Feeds:
Posts
Comments

Archive for November 27th, 2010

Last Thursday was Thanksgiving.  We collected Mom and drove down to have dinner with my sister’s family.  I got to talking about the different jobs I’ve had with my nephew (Patrice, who’s attending Harvard Law) and it got me thinking back about options, choices, paths not taken and fading memories.  Later, I heard an old favorite song of mine by Garth Brooks titled: “Every Now And Then“.
If Robert Frost is correct and the paths we choose to take make all the difference in the world (see “A Road Not Taken“), then I imagine lost loves make up a big part of the difference.  I’ve added the link to the lyrics to my poems page.  As usual, read the lyrics and then go find the song – the words, the imagery, the music – are haunting.
On a lighter note, as usual, after eating, we sat around and played team Jeopardy.  Neither team did very well.  Art’s team (Bec and Sarah) won, but mostly because they had a whole category they killed on – nicknames for musicians.  We fared about even on most of the other categories.  Playing Jeopardy always reminds me how uneven my own education is.  I know very little about the Arts – literature, art/paintings, music, etc.  I always tell myself I’ll spend more time on broadening my education, but I’m afraid I’m very much a creature of habit – in reading as much as in everything else.  Well, some time ago, I bought “An Incomplete Education“.   It’s a book dedicated to teaching / reminding / exposing its readers to a broad range of liberal education.  The topics include US history, world history, Art, Literature, Economics, Psychology, Science, Religion, and Philosophy – pretty much all the stuff I should have learned about from Grammar school through University (but never did).  The book is only 700 odd pages, so it obviously can’t get too deep into any single topic, but I’m hoping it will whet my appetite to go back to school to gain more depth.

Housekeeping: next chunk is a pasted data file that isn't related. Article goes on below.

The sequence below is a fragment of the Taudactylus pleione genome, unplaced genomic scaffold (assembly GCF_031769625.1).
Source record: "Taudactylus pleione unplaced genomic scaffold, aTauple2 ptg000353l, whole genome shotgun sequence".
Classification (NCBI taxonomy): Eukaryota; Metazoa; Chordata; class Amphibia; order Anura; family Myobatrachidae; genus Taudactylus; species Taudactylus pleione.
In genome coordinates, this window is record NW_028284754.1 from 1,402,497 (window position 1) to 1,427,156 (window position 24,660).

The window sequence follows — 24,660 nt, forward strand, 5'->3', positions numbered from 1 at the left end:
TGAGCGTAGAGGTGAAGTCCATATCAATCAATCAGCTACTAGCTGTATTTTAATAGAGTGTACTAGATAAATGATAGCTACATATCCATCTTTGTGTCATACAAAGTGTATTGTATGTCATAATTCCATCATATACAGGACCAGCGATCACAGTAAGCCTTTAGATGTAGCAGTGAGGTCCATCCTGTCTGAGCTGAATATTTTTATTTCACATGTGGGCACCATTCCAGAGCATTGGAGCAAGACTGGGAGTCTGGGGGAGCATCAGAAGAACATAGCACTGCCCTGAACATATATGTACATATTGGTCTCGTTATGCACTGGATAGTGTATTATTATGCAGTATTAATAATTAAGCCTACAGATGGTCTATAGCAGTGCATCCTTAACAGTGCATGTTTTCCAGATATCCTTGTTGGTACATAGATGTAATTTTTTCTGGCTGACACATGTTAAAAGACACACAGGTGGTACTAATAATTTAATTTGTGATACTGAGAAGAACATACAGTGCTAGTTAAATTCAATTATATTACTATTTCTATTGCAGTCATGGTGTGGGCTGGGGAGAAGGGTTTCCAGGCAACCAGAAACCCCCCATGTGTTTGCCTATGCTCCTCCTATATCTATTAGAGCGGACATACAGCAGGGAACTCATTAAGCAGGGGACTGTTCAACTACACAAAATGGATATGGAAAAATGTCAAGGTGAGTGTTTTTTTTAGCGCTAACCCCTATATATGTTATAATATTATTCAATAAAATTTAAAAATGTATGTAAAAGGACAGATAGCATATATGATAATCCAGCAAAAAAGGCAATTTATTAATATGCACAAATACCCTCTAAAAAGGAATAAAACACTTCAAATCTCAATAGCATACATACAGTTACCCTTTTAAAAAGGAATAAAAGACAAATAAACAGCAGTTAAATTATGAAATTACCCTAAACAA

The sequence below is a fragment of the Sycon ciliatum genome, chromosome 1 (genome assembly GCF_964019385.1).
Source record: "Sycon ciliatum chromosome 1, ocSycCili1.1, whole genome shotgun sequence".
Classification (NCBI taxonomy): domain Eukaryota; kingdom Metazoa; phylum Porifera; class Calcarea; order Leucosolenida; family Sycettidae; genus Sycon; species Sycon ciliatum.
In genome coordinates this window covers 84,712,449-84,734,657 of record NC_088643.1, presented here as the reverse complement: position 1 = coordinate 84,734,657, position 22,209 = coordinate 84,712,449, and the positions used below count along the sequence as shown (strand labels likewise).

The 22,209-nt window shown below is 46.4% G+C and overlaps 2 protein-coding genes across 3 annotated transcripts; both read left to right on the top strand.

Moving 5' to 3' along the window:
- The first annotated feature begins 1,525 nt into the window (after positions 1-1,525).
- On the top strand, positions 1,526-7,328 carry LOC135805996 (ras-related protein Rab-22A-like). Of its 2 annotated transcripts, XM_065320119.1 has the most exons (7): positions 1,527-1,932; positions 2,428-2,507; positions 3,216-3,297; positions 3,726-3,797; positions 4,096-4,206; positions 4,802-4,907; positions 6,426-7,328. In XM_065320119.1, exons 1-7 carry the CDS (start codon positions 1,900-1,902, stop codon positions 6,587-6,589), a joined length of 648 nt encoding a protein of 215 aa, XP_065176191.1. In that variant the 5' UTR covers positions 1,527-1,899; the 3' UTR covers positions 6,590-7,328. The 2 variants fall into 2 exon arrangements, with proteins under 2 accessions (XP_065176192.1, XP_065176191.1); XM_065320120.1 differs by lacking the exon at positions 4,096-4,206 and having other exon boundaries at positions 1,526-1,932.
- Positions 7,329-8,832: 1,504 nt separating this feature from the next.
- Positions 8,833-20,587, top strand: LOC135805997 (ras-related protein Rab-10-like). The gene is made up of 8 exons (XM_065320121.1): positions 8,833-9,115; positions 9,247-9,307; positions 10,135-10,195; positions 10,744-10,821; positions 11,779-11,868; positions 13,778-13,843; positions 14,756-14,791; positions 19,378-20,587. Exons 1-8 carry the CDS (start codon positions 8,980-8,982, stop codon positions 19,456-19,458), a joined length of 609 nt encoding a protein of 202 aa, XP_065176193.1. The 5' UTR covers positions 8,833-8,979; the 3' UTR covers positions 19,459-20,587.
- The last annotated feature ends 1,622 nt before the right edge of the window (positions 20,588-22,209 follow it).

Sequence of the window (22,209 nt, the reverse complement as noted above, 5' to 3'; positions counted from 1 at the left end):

Today I read the first 70 pages – mostly about US history – poets, literature, political parties and historic scandals, and, finally, important Supreme Court decisions.  To tell the truth,  other than the political parties and Supreme Court cases, it was a dreadful bore.  Even the few paragraphs on Frost were not particularly interesting.  I’m surprised because I like his poems, but didn’t find Frost himself interesting.
I guess when I’m done with the book I’ll have to re-evaluate the plan.  Reading the Percy Jackson (Greek mythology) series was vastly more interesting.  At least that series prompted me to Wiki some of the characters and stories to learn more about the real Greek myths.   The funny thing is, it’s not really the writing style of the authors, which is, in turn, straight-forward, sarcastic, ironic, humorous, pithy, and seems well organized.  I’m just not finding the ideas from the people they are covering to be particularly of interest.  Quite discouraging actually!  Still, I’ll plod through, gleaning what I can…
.

 

Read Full Post »

How can you tell if you should be voting Democrat or Republican:
Vote Republican if you hire exterminators to kill bugs in your house.
Vote Democrat if you step on the bugs.
Vote Democrat if you buy books which have been banned somewhere.
Vote Republican if you form censorship committees and read the books as a group.
Vote Democrat if you eat the fish and game you catch or hunt.
Vote Republican if you hang them on a wall.
Vote Republican if you keep your bedroom shades drawn (although there is little reason you need to).
Vote Democrat if you ought to but don’t.
  —  From “An Incomplete Education“, by Judy Jones and William Wilson
.

Read Full Post »

%d bloggers like this: